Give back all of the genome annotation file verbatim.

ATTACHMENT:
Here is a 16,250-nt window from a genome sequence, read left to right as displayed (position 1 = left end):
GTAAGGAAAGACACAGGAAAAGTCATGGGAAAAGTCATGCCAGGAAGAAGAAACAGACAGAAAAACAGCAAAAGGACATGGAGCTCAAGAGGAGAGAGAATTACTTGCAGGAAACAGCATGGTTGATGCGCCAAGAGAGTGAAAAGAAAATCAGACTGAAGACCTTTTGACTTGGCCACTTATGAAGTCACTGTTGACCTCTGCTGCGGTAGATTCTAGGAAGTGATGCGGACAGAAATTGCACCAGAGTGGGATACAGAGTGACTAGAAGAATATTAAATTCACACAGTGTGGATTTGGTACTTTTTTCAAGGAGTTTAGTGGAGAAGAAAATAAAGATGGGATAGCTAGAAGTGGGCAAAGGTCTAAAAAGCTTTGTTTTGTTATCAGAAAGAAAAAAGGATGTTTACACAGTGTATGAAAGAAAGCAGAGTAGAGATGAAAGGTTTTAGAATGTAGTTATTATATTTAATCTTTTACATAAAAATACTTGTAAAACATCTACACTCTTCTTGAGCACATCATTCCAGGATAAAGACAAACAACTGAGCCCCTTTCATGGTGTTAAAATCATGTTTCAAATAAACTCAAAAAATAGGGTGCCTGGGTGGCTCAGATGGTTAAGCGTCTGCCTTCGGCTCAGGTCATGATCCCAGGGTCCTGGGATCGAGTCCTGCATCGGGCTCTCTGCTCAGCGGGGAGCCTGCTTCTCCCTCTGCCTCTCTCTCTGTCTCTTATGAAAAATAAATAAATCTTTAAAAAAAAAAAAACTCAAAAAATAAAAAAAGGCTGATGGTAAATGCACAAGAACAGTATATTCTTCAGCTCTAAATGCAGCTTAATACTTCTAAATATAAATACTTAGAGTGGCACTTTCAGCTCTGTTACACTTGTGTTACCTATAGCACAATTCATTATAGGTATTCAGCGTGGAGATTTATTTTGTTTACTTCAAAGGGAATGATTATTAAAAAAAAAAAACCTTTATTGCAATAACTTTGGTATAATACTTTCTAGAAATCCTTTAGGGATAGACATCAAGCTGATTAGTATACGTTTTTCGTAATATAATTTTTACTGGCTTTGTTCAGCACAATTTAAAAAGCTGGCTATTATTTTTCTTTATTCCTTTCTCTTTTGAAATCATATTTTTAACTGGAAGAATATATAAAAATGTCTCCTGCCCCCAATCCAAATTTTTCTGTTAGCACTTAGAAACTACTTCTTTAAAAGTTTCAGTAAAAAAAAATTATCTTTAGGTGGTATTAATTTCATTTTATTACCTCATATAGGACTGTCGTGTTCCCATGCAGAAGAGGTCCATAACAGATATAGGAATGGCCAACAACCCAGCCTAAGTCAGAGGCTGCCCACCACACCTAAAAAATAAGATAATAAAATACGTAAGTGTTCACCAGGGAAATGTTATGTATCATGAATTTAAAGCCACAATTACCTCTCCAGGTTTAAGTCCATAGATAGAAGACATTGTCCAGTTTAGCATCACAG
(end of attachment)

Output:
Here is a 16,250-nt window from a genome sequence, read left to right as displayed (position 1 = left end):
GTAAGGAAAGACACAGGAAAAGTCATGGGAAAAGTCATGCCAGGAAGAAGAAACAGACAGAAAAACAGCAAAAGGACATGGAGCTCAAGAGGAGAGAGAATTACTTGCAGGAAACAGCATGGTTGATGCGCCAAGAGAGTGAAAAGAAAATCAGACTGAAGACCTTTTGACTTGGCCACTTATGAAGTCACTGTTGACCTCTGCTGCGGTAGATTCTAGGAAGTGATGCGGACAGAAATTGCACCAGAGTGGGATACAGAGTGACTAGAAGAATATTAAATTCACACAGTGTGGATTTGGTACTTTTTTCAAGGAGTTTAGTGGAGAAGAAAATAAAGATGGGATAGCTAGAAGTGGGCAAAGGTCTAAAAAGCTTTGTTTTGTTATCAGAAAGAAAAAAGGATGTTTACACAGTGTATGAAAGAAAGCAGAGTAGAGATGAAAGGTTTTAGAATGTAGTTATTATATTTAATCTTTTACATAAAAATACTTGTAAAACATCTACACTCTTCTTGAGCACATCATTCCAGGATAAAGACAAACAACTGAGCCCCTTTCATGGTGTTAAAATCATGTTTCAAATAAACTCAAAAAATAGGGTGCCTGGGTGGCTCAGATGGTTAAGCGTCTGCCTTCGGCTCAGGTCATGATCCCAGGGTCCTGGGATCGAGTCCTGCATCGGGCTCTCTGCTCAGCGGGGAGCCTGCTTCTCCCTCTGCCTCTCTCTCTGTCTCTTATGAAAAATAAATAAATCTTTAAAAAAAAAAAAACTCAAAAAATAAAAAAAGGCTGATGGTAAATGCACAAGAACAGTATATTCTTCAGCTCTAAATGCAGCTTAATACTTCTAAATATAAATACTTAGAGTGGCACTTTCAGCTCTGTTACACTTGTGTTACCTATAGCACAATTCATTATAGGTATTCAGCGTGGAGATTTATTTTGTTTACTTCAAAGGGAATGATTATTAAAAAAAAAAAACCTTTATTGCAATAACTTTGGTATAATACTTTCTAGAAATCCTTTAGGGATAGACATCAAGCTGATTAGTATACGTTTTTCGTAATATAATTTTTACTGGCTTTGTTCAGCACAATTTAAAAAGCTGGCTATTATTTTTCTTTATTCCTTTCTCTTTTGAAATCATATTTTTAACTGGAAGAATATATAAAAATGTCTCCTGCCCCCAATCCAAATTTTTCTGTTAGCACTTAGAAACTACTTCTTTAAAAGTTTCAGTAAAAAAAAATTATCTTTAGGTGGTATTAATTTCATTTTATTACCTCATATAGGACTGTCGTGTTCCCATGCAGAAGAGGTCCATAACAGATATAGGAATGGCCAACAACCCAGCCTAAGTCAGAGGCTGCCCACCACACCTAAAAAATAAGATAATAAAATACGTAAGTGTTCACCAGGGAAATGTTATGTATCATGAATTTAAAGCCACAATTACCTCTCCAGGTTTAAGTCCATAGATAGAAGACATTGTCCAGTTTAGCATCACAG